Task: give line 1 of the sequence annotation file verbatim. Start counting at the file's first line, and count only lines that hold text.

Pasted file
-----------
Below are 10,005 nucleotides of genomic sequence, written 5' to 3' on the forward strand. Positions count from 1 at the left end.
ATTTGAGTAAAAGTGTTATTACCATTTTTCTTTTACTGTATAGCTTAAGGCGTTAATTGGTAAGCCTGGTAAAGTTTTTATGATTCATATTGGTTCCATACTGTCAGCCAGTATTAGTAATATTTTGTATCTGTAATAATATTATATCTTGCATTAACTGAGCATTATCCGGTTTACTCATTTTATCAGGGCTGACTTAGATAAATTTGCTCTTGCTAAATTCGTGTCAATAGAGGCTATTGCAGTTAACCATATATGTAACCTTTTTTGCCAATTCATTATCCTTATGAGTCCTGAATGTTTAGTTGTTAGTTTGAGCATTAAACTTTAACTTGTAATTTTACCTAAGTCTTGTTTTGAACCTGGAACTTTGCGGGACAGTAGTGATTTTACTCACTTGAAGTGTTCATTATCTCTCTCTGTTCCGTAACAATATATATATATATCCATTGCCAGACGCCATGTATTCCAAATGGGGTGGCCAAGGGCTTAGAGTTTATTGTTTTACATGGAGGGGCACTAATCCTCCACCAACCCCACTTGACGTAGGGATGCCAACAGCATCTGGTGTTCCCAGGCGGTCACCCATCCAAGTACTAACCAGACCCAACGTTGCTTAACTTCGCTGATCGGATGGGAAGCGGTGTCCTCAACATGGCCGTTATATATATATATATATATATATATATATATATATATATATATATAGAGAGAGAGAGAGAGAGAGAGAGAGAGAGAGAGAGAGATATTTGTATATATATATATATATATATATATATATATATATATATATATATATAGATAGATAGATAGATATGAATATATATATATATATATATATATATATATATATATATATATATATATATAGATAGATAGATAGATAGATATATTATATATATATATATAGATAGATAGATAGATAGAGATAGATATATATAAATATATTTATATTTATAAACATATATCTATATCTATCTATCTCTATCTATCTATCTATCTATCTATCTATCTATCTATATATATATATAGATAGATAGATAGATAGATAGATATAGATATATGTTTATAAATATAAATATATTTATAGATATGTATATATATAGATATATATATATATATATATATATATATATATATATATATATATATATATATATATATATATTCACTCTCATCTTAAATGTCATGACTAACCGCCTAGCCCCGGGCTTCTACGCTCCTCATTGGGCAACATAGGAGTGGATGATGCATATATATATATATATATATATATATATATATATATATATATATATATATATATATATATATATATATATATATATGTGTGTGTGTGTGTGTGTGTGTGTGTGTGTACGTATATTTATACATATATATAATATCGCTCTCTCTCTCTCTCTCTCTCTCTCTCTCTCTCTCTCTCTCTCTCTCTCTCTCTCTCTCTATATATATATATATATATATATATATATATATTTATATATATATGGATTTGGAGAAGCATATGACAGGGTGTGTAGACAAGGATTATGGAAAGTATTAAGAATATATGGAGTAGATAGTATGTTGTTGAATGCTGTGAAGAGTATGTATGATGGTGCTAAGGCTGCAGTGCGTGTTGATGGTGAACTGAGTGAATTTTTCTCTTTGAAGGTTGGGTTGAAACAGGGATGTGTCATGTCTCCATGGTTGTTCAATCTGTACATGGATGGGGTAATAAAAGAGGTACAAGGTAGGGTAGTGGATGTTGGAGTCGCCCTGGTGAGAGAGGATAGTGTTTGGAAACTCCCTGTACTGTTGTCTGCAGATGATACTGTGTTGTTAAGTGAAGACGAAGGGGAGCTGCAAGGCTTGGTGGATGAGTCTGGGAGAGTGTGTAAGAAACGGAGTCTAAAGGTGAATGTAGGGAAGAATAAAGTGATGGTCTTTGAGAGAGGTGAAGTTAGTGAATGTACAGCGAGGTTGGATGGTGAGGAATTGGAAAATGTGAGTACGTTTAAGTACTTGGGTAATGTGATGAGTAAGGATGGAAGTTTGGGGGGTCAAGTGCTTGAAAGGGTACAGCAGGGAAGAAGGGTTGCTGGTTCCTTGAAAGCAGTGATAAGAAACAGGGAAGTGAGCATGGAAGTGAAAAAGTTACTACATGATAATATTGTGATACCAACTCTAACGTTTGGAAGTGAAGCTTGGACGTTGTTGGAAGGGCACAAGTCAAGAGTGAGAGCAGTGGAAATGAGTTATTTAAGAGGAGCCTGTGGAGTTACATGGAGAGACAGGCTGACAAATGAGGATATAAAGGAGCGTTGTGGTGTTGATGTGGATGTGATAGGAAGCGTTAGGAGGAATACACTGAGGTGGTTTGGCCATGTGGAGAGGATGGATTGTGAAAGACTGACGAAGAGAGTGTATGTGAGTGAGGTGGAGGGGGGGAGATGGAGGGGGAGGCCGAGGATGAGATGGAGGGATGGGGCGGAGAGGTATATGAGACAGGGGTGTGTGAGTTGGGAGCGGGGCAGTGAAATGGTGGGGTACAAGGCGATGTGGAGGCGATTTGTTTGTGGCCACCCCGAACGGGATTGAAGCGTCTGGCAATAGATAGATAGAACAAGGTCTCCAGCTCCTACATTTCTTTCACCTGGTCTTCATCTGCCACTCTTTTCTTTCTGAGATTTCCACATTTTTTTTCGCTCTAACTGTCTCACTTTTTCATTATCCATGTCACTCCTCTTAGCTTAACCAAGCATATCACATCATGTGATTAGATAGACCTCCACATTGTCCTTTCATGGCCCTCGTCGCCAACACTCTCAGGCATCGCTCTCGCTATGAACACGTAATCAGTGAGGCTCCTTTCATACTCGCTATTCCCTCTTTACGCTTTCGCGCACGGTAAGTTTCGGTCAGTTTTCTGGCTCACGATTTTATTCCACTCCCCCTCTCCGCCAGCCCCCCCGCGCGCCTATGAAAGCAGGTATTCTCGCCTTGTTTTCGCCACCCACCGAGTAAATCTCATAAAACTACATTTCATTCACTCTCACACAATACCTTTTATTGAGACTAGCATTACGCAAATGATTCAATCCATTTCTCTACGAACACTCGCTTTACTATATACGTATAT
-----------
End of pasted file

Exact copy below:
Below are 10,005 nucleotides of genomic sequence, written 5' to 3' on the forward strand. Positions count from 1 at the left end.